Keywords Abuse · Career self-actualization · Dabrowski, K. · Defining Issues Test (DIT) · Emotional development · Erikson, E. · Highly gifted adults · Kohlberg, L. · Maslow, A. · Moral development · Rest, J. · Self-actualization
Educational Options, 4500 Heathbrooke Circle, Golden Valley, MN 55422, USA e-mail: firstname.lastname@example.org
D. Ambrose, T. Cross (eds.), Morality, Ethics, and Gifted Minds, 265
DOI: 10.1007/978-0-387-89368-6 20,
Oc Springer Science+Business Media LLC 2009
Does being smart necessarily lead to being emotionally mature and wise? This chap- ter describes an investigation of the possible connections between high intelligence and advanced emotional and moral development. By exploring environmental effects, we can consider how family, school and social background may con- tribute to growth toward self-actualization and advanced moral reasoning in gifted individuals.
The gifted tend to reach higher levels of moral reasoning at younger ages (Boehm 1962; Gross 1993; Janos et al. 1989; Kohlberg 1984). Does this early ad- vantage translate into higher levels in gifted adults than average adults? Is high intelligence a conditional but not necessarily sufficient factor for higher level moral reasoning? Do some highly intelligent adults remain at a fairly low level of moral reasoning, and, if so, can we identify environmental, familial, or other personal factors associated with this outcome? Results clearly support the conclusions that high intelligence is no guarantee of advanced emotional and moral development, but when compared to typical adults, the highly intelligent reach both advanced emotional development (e.g., self-actualization) and advanced levels of moral reasoning (Ruf 1998).
20.1 Background to the Inquiry
The backgrounds of 41 highly gifted adults were explored in case studies through analysis of self-reported, anonymous questionnaire responses. The purpose was to gain a better understanding of how the treatment and attitude of highly gifted children by home, school, and community influence overall developmental outcomes. Individuals learn about themselves and their value, and develop their self-concept, through comparisons of themselves to others and from the feedback and nurturing they receive from others (Erikson 1968; Falk and Miller 1998; Festinger 1954; Greenspon 1998; Maslow 1970; Piechowski 1989).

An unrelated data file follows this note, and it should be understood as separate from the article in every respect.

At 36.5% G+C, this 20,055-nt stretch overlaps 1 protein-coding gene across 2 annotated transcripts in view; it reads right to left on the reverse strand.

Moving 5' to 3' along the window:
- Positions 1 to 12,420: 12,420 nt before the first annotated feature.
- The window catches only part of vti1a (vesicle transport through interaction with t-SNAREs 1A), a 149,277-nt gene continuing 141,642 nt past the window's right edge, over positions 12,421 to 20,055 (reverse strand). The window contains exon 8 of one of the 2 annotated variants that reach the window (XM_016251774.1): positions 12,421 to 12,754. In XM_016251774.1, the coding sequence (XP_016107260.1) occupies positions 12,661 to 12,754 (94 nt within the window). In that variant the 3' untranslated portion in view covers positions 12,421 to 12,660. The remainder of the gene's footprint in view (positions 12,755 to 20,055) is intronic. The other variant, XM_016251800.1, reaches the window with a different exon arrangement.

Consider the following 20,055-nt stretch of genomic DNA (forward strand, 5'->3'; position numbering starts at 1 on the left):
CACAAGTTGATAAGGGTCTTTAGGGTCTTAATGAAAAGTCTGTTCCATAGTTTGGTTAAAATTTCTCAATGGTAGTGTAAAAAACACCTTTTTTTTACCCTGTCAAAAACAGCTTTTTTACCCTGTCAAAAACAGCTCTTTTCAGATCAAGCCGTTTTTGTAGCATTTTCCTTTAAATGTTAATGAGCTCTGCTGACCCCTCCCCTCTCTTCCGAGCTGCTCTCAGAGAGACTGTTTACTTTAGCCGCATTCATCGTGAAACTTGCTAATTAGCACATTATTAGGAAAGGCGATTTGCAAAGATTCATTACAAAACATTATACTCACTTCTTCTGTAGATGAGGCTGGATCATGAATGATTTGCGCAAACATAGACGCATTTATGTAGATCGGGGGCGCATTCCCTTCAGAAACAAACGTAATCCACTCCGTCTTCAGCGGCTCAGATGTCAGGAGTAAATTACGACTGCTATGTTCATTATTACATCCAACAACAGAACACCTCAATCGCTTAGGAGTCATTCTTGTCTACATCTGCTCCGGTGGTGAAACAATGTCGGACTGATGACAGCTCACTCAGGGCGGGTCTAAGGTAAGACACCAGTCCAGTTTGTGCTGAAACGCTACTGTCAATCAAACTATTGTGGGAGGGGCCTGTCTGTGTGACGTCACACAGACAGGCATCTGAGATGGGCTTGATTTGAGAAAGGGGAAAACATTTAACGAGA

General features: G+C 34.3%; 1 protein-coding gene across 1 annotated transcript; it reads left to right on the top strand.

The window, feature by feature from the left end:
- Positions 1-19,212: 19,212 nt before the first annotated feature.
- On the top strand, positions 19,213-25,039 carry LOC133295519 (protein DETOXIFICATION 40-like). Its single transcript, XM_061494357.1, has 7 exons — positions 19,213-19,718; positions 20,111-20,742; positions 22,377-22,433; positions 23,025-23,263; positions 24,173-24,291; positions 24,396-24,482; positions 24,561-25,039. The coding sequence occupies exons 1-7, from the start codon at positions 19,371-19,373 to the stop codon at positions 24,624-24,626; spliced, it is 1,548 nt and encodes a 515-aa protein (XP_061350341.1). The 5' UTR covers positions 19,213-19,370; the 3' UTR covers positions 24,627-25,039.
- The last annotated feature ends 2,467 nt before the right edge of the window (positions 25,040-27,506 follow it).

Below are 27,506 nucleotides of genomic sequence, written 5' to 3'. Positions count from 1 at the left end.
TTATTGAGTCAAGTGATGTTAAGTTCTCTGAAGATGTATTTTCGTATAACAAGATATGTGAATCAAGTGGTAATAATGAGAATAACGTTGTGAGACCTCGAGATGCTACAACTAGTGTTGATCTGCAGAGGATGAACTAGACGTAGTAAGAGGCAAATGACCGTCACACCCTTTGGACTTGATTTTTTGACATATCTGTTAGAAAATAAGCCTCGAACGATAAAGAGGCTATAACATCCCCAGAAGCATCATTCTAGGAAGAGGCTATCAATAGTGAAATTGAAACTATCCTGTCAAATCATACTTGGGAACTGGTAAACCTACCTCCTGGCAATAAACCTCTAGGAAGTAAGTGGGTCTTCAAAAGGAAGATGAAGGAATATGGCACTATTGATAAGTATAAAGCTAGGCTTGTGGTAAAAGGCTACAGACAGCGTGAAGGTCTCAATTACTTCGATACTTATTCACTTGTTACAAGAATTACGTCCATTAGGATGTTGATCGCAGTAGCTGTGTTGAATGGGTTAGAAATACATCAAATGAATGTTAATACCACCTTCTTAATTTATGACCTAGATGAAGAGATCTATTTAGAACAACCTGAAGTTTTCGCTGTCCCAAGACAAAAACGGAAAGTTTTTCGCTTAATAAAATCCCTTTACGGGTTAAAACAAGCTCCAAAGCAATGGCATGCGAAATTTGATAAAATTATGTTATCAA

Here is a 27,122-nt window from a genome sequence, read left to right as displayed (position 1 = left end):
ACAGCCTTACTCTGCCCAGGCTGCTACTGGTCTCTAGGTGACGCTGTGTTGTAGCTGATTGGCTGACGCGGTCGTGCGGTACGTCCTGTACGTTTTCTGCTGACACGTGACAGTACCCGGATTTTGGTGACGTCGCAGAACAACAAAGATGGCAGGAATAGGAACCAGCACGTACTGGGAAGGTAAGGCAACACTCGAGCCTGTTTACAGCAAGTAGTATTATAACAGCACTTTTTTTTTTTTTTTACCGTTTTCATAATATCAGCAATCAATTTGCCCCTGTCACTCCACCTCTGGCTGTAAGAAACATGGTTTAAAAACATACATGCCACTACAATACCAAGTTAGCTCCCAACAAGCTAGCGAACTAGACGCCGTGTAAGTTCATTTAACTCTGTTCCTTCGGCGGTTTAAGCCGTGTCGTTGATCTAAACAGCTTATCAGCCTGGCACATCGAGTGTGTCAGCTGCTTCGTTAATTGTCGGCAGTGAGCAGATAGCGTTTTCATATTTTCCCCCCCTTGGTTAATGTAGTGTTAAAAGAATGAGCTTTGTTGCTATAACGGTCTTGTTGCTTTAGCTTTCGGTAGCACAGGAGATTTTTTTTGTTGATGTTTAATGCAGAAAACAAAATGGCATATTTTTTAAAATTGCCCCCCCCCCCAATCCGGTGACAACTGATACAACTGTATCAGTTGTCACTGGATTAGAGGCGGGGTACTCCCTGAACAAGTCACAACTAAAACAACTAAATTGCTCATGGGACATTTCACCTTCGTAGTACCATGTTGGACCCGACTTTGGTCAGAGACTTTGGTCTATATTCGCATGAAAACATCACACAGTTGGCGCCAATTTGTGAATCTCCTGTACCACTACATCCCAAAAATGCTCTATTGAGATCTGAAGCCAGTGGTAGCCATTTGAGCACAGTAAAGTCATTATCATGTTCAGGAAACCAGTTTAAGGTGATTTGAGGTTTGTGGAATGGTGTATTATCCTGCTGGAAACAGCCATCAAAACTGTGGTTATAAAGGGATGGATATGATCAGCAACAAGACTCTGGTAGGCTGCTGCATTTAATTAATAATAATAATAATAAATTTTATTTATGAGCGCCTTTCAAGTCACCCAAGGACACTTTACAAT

The investigation centered on the subjects’ perceptions of the relevance of back- ground experiences related to their own sense of accomplishment, fulfillment and satisfaction with their adult lives. Themes emerged and formed a theoretical frame- work during the course of the data analysis. Common markers among subjects that might connect specific childhood circumstances to specific adult outcomes were tabulated.
20.2 Description of Subjects
A reasonable question arises: how representative of highly gifted people was the study’s sample? It was clear from the case studies that the group represented considerable diversity of family composition, parenting styles, parental socio-economic background, educational type and quality, and adult career fields. The subjects originated from all over the United States, attended public and private rural, suburban, and city schools, and came